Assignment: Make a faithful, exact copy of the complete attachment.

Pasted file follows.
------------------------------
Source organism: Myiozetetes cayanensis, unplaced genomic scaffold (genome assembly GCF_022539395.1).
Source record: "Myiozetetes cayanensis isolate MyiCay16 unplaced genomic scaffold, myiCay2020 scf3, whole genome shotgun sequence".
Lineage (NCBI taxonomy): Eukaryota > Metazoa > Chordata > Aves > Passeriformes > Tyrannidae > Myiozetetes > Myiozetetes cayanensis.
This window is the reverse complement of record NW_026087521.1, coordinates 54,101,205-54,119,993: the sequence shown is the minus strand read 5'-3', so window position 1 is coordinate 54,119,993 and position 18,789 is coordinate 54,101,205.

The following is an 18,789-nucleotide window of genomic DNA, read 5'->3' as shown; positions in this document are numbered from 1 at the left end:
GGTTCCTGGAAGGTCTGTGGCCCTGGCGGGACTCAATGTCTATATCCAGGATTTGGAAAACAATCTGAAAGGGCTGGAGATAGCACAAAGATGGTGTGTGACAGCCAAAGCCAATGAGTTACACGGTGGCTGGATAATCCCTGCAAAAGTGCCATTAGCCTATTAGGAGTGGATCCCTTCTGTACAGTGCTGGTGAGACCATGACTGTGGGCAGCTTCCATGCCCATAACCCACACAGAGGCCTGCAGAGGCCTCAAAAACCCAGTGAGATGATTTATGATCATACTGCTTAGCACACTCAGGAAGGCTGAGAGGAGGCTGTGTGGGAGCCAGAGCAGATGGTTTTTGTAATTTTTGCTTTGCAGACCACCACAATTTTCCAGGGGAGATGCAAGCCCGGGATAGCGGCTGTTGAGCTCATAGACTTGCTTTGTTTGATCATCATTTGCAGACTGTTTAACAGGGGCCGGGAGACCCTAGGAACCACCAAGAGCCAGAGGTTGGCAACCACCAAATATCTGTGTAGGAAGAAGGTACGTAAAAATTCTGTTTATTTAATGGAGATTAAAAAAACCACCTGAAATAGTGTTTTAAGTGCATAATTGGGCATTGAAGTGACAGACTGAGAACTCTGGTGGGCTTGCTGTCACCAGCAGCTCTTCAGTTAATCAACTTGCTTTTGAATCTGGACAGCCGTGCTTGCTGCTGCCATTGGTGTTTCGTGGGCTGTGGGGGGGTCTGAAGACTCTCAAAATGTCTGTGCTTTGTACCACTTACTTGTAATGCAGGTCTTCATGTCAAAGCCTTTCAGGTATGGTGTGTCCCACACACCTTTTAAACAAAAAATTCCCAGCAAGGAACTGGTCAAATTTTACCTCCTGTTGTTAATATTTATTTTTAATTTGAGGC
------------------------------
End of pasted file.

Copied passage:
Source organism: Myiozetetes cayanensis, unplaced genomic scaffold (genome assembly GCF_022539395.1).
Source record: "Myiozetetes cayanensis isolate MyiCay16 unplaced genomic scaffold, myiCay2020 scf3, whole genome shotgun sequence".
Lineage (NCBI taxonomy): Eukaryota > Metazoa > Chordata > Aves > Passeriformes > Tyrannidae > Myiozetetes > Myiozetetes cayanensis.
This window is the reverse complement of record NW_026087521.1, coordinates 54,101,205-54,119,993: the sequence shown is the minus strand read 5'-3', so window position 1 is coordinate 54,119,993 and position 18,789 is coordinate 54,101,205.

The following is an 18,789-nucleotide window of genomic DNA, read 5'->3' as shown; positions in this document are numbered from 1 at the left end:
GGTTCCTGGAAGGTCTGTGGCCCTGGCGGGACTCAATGTCTATATCCAGGATTTGGAAAACAATCTGAAAGGGCTGGAGATAGCACAAAGATGGTGTGTGACAGCCAAAGCCAATGAGTTACACGGTGGCTGGATAATCCCTGCAAAAGTGCCATTAGCCTATTAGGAGTGGATCCCTTCTGTACAGTGCTGGTGAGACCATGACTGTGGGCAGCTTCCATGCCCATAACCCACACAGAGGCCTGCAGAGGCCTCAAAAACCCAGTGAGATGATTTATGATCATACTGCTTAGCACACTCAGGAAGGCTGAGAGGAGGCTGTGTGGGAGCCAGAGCAGATGGTTTTTGTAATTTTTGCTTTGCAGACCACCACAATTTTCCAGGGGAGATGCAAGCCCGGGATAGCGGCTGTTGAGCTCATAGACTTGCTTTGTTTGATCATCATTTGCAGACTGTTTAACAGGGGCCGGGAGACCCTAGGAACCACCAAGAGCCAGAGGTTGGCAACCACCAAATATCTGTGTAGGAAGAAGGTACGTAAAAATTCTGTTTATTTAATGGAGATTAAAAAAACCACCTGAAATAGTGTTTTAAGTGCATAATTGGGCATTGAAGTGACAGACTGAGAACTCTGGTGGGCTTGCTGTCACCAGCAGCTCTTCAGTTAATCAACTTGCTTTTGAATCTGGACAGCCGTGCTTGCTGCTGCCATTGGTGTTTCGTGGGCTGTGGGGGGGTCTGAAGACTCTCAAAATGTCTGTGCTTTGTACCACTTACTTGTAATGCAGGTCTTCATGTCAAAGCCTTTCAGGTATGGTGTGTCCCACACACCTTTTAAACAAAAAATTCCCAGCAAGGAACTGGTCAAATTTTACCTCCTGTTGTTAATATTTATTTTTAATTTGAGGC